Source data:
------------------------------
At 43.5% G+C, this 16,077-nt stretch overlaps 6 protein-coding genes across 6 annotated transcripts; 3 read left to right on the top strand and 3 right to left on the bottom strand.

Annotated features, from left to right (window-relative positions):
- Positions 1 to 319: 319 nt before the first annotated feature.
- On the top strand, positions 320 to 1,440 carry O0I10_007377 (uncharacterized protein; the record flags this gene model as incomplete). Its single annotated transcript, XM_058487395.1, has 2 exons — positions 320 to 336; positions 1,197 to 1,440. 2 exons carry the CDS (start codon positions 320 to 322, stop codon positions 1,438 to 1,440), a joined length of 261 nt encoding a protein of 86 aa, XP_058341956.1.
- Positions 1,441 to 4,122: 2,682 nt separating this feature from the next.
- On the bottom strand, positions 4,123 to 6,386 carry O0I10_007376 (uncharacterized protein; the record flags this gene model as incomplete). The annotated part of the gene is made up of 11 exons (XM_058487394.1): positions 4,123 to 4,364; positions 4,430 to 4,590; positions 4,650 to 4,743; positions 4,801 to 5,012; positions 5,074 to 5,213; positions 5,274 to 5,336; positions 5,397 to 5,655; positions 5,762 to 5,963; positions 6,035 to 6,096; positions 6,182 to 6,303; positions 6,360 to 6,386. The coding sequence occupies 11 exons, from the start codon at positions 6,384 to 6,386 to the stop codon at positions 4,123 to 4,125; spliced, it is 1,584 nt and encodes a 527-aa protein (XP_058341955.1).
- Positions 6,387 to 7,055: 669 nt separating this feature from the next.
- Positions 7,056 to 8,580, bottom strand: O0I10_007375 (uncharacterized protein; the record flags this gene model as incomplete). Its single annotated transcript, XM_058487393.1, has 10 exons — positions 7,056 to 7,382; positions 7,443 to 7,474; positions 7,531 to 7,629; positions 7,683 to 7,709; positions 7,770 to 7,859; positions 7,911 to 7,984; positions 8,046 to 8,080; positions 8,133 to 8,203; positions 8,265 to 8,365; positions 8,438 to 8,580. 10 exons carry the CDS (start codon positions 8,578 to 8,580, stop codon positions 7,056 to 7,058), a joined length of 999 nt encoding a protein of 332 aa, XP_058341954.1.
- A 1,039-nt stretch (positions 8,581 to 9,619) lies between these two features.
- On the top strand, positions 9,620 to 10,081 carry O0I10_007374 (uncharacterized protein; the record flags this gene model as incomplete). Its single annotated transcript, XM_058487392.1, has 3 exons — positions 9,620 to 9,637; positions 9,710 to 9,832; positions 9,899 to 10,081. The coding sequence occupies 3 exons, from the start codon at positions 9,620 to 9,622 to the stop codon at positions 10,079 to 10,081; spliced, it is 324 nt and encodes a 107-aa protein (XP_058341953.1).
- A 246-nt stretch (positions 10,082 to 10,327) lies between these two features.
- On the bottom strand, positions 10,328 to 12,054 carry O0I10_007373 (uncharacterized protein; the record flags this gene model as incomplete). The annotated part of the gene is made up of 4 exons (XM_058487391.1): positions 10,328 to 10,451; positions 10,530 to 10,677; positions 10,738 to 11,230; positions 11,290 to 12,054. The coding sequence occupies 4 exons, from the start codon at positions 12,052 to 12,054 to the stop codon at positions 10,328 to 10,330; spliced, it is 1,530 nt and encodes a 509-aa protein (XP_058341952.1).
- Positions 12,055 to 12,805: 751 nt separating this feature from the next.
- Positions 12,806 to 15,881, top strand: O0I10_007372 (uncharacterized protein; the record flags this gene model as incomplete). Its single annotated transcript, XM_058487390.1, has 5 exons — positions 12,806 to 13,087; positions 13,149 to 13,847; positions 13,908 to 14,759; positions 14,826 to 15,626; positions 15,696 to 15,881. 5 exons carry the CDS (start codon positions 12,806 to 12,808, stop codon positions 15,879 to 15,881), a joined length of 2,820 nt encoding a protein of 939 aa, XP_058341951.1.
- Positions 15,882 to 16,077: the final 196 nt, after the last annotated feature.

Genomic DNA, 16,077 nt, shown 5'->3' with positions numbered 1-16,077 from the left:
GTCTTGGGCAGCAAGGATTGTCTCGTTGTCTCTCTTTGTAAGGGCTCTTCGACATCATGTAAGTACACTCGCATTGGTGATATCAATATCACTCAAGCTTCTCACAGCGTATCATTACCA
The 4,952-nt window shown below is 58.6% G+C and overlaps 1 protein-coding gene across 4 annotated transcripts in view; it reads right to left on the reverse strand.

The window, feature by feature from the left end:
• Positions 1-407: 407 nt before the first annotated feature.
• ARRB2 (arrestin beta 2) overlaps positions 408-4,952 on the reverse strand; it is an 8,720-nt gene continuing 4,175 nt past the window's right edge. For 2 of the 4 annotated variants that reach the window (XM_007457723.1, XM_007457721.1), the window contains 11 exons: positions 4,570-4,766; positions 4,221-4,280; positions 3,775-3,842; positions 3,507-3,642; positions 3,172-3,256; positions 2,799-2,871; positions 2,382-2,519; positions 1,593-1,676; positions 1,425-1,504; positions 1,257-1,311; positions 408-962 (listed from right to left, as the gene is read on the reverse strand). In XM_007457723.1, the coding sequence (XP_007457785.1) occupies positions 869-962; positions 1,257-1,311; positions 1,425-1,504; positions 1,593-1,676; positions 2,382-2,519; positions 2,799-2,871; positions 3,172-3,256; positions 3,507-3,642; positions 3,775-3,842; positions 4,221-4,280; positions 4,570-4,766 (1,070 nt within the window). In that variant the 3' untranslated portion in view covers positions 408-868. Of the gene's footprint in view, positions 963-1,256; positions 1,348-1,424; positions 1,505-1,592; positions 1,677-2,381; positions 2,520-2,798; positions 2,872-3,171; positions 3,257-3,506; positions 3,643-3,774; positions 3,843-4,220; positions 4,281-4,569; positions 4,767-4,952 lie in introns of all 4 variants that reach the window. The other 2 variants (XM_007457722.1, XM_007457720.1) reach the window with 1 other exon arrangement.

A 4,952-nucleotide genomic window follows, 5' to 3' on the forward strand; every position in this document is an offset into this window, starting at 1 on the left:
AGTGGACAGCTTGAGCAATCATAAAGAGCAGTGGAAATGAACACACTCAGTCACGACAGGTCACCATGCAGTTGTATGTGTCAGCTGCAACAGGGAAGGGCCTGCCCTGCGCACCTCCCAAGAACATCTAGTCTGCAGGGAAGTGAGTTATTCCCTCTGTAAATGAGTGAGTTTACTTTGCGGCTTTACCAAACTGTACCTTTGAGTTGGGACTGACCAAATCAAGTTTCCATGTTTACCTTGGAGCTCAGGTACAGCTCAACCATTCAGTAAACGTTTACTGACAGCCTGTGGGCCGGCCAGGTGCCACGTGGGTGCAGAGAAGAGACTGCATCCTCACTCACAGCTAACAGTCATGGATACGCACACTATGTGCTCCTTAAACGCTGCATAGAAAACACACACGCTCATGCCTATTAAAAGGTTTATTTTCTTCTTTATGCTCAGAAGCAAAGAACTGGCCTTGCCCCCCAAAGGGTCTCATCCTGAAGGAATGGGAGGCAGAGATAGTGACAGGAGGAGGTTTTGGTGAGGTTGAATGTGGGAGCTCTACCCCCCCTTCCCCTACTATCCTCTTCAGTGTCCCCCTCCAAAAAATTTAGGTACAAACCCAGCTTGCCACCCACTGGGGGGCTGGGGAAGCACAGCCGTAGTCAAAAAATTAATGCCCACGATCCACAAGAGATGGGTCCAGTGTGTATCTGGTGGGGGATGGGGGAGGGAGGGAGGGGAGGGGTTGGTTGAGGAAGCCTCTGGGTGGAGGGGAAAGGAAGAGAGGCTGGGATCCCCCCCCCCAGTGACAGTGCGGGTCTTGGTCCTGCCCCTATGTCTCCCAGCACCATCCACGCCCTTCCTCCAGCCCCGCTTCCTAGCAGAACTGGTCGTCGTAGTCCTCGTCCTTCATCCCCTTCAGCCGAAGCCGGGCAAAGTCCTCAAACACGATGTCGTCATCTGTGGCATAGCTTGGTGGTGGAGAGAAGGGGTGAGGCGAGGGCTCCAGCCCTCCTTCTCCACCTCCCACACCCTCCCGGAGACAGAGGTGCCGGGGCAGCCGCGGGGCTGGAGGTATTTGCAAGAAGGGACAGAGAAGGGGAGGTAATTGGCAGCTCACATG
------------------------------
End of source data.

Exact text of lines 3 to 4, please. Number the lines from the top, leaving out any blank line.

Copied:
- Positions 1 to 319: 319 nt before the first annotated feature.
- On the top strand, positions 320 to 1,440 carry O0I10_007377 (uncharacterized protein; the record flags this gene model as incomplete). Its single annotated transcript, XM_058487395.1, has 2 exons — positions 320 to 336; positions 1,197 to 1,440. 2 exons carry the CDS (start codon positions 320 to 322, stop codon positions 1,438 to 1,440), a joined length of 261 nt encoding a protein of 86 aa, XP_058341956.1.